This past week, I had an accident, and just in case, anyone is keeping count, this is my second accident in six months.  Needless to say, that’s not a good thing.  But God wanted to make sure I got the message.  So first, my wife, who was in the area, came by to check on me, with our son.   Patrick, as a kid who regularly crashes his toys cars, wanted to see what a real crash looked like.  But as they left, he realized that I was staying behind.  And for some reason, likely the need for a nap, that really bothered him.  His lower lip began to quiver.  The tears started to come.   I assured him, I’d see him soon, and off they went.     Then the tow truck driver arrived, a man with well, an unusual sense of humor.   When I complimented him, saying, “It’s clear you’ve done this before.”  He simply said, “Actually, it’s my first day on the job.  But if I act like I know what I’m doing it usually works”    It soon became clear, he had been making a joke.  He had been towing cars for 25 years.   He then proceeded to talk about all these idiots on the road, talking or reading or texting on their phones, how reckless it all was.   And while he assured me he wasn’t talking about me, let’s be clear, he was.   But then I asked the fateful question.  “Wow, in 25 years, you must have seen some things.”    A word of advice, don’t ever ask a tow truck driver that question.    I learned more gory details about fatal crashes in Broward, than I ever wanted to know.   But as he talked, all I could see was the quivering lip of my child.  All I could think is how my carelessness could have robbed my son of a father.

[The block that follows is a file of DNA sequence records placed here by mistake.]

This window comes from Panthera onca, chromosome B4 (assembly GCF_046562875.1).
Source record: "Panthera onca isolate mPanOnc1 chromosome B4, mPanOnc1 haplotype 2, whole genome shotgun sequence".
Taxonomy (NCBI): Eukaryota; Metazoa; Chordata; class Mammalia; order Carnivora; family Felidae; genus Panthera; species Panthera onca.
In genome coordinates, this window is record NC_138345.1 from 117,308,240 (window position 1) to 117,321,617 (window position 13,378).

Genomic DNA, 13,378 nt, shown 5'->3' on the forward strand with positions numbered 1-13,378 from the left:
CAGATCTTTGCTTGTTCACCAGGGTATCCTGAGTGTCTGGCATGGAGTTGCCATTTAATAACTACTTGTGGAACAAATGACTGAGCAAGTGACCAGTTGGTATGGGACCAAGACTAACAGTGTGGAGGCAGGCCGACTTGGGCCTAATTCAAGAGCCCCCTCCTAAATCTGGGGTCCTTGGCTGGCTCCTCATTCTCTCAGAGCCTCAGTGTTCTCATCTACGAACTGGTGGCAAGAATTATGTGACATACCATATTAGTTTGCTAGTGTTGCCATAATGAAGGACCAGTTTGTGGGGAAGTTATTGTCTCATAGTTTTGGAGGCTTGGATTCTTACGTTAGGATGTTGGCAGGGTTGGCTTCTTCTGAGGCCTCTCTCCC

When you know God, God doesn’t just warm you up, God will wake you up.  Jesus will point out the things you don’t want to see, but that you desperately need to.   And the more you let God warm you, and wake you, the greater your knowledge of God becomes, the deeper your relationship goes.  

But if you want the warmth and waking, you’ve usually gotta ask.  Jesus isn’t rude.  He will not barge in where he’s not invited.   But if you open the door, he will come. 

But opening the door only begins the relationship.  Only listening makes it grow.  Yet sadly, listening is often the last thing people do.

I was talking to a young woman recently, who while not yet a Christian, got this better than many Christians do.   She shared how folks simply don’t stop to listen.   She shared how for years, when she struggled with a question, she would go to the beach and simply sit and wait. She would not leave until she had an answer.   And I said to her, “Did you know the answer, because you recognized the voice?”   And she said, “Yes, exactly.”   This woman may not say she knows Jesus yet, but in those moments on the beach, she came to recognize his voice.

By the way, Christians have a word for this sort of thing.  They call it natural revelation, how God speak to us through the world around us, on a beach or in a tow truck.  But the great Christian theologian, John Calvin, said, natural revelation only goes so far.  It’s like looking at God without spectacles.   You can see God, yes, but he’s pretty blurry.   But when you look at scripture, you put on the spectacles.  What is blurred suddenly becomes clear.